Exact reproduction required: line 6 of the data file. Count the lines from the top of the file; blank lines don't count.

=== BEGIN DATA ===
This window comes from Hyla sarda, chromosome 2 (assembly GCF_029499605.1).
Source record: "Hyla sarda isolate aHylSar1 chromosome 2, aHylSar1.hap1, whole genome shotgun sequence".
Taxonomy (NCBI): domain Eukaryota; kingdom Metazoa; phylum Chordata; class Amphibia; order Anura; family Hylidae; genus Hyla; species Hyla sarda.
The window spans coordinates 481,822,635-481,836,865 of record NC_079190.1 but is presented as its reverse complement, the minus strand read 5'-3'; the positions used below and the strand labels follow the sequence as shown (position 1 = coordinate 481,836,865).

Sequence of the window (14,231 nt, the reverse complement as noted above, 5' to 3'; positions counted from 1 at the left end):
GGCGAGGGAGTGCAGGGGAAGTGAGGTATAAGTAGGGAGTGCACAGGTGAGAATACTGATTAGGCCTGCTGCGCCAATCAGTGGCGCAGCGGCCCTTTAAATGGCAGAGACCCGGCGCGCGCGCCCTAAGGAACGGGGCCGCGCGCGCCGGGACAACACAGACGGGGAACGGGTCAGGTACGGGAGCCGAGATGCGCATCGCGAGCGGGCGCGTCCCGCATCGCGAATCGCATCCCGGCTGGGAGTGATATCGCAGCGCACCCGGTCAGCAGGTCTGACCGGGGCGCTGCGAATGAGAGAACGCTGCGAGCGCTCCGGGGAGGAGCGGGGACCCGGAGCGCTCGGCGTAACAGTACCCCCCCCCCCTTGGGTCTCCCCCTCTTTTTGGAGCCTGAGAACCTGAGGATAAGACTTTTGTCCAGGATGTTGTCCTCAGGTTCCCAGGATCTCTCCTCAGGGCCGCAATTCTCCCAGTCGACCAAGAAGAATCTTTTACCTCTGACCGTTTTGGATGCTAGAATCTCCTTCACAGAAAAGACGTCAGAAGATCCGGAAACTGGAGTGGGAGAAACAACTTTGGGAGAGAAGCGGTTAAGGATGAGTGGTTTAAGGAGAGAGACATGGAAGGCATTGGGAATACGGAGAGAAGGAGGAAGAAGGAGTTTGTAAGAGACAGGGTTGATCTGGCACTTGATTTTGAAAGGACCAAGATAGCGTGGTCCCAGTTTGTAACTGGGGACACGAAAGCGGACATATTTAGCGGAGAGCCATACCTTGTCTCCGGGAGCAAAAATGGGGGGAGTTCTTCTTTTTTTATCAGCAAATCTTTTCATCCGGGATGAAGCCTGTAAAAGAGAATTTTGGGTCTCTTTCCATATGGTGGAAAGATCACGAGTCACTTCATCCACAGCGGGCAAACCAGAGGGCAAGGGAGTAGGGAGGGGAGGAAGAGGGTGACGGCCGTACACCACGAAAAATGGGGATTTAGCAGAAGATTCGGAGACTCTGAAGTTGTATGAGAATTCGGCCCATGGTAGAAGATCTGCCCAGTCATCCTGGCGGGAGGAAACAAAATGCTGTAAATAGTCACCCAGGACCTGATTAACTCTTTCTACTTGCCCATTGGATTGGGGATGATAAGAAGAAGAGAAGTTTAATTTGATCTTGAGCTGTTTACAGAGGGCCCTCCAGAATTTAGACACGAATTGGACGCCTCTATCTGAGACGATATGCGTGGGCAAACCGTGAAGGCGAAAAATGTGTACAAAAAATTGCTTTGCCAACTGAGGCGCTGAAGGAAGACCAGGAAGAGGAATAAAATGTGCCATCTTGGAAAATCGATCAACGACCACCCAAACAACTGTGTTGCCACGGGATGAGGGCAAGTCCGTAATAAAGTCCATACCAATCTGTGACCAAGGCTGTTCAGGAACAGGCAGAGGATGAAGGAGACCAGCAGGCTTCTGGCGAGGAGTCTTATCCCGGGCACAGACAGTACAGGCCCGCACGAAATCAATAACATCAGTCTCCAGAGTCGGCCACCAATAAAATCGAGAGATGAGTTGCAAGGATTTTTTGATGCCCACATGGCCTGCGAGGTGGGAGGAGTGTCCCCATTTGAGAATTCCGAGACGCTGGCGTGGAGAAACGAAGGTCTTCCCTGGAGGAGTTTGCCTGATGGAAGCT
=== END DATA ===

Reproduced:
GGCGAGGGAGTGCAGGGGAAGTGAGGTATAAGTAGGGAGTGCACAGGTGAGAATACTGATTAGGCCTGCTGCGCCAATCAGTGGCGCAGCGGCCCTTTAAATGGCAGAGACCCGGCGCGCGCGCCCTAAGGAACGGGGCCGCGCGCGCCGGGACAACACAGACGGGGAACGGGTCAGGTACGGGAGCCGAGATGCGCATCGCGAGCGGGCGCGTCCCGCATCGCGAATCGCATCCCGGCTGGGAGTGATATCGCAGCGCACCCGGTCAGCAGGTCTGACCGGGGCGCTGCGAATGAGAGAACGCTGCGAGCGCTCCGGGGAGGAGCGGGGACCCGGAGCGCTCGGCGTAACAGTACCCCCCCCCCCTTGGGTCTCCCCCTCTTTTTGGAGCCTGAGAACCTGAGGATAAGACTTTTGTCCAGGATGTTGTCCTCAGGTTCCCAGGATCTCTCCTCAGGGCCGCAATTCTCCCAGTCGACCAAGAAGAATCTTTTACCTCTGACCGTTTTGGATGCTAGAATCTCCTTCACAGAAAAGACGTCAGAAGATCCGGAAACTGGAGTGGGAGAAACAACTTTGGGAGAGAAGCGGTTAAGGATGAGTGGTTTAAGGAGAGAGACATGGAAGGCATTGGGAATACGGAGAGAAGGAGGAAGAAGGAGTTTGTAAGAGACAGGGTTGATCTGGCACTTGATTTTGAAAGGACCAAGATAGCGTGGTCCCAGTTTGTAACTGGGGACACGAAAGCGGACATATTTAGCGGAGAGCCATACCTTGTCTCCGGGAGCAAAAATGGGGGGAGTTCTTCTTTTTTTATCAGCAAATCTTTTCATCCGGGATGAAGCCTGTAAAAGAGAATTTTGGGTCTCTTTCCATATGGTGGAAAGATCACGAGTCACTTCATCCACAGCGGGCAAACCAGAGGGCAAGGGAGTAGGGAGGGGAGGAAGAGGGTGACGGCCGTACACCACGAAAAATGGGGATTTAGCAGAAGATTCGGAGACTCTGAAGTTGTATGAGAATTCGGCCCATGGTAGAAGATCTGCCCAGTCATCCTGGCGGGAGGAAACAAAATGCTGTAAATAGTCACCCAGGACCTGATTAACTCTTTCTACTTGCCCATTGGATTGGGGATGATAAGAAGAAGAGAAGTTTAATTTGATCTTGAGCTGTTTACAGAGGGCCCTCCAGAATTTAGACACGAATTGGACGCCTCTATCTGAGACGATATGCGTGGGCAAACCGTGAAGGCGAAAAATGTGTACAAAAAATTGCTTTGCCAACTGAGGCGCTGAAGGAAGACCAGGAAGAGGAATAAAATGTGCCATCTTGGAAAATCGATCAACGACCACCCAAACAACTGTGTTGCCACGGGATGAGGGCAAGTCCGTAATAAAGTCCATACCAATCTGTGACCAAGGCTGTTCAGGAACAGGCAGAGGATGAAGGAGACCAGCAGGCTTCTGGCGAGGAGTCTTATCCCGGGCACAGACAGTACAGGCCCGCACGAAATCAATAACATCAGTCTCCAGAGTCGGCCACCAATAAAATCGAGAGATGAGTTGCAAGGATTTTTTGATGCCCACATGGCCTGCGAGGTGGGAGGAGTGTCCCCATTTGAGAATTCCGAGACGCTGGCGTGGAGAAACGAAGGTCTTCCCTGGAGGAGTTTGCCTGATGGAAGCT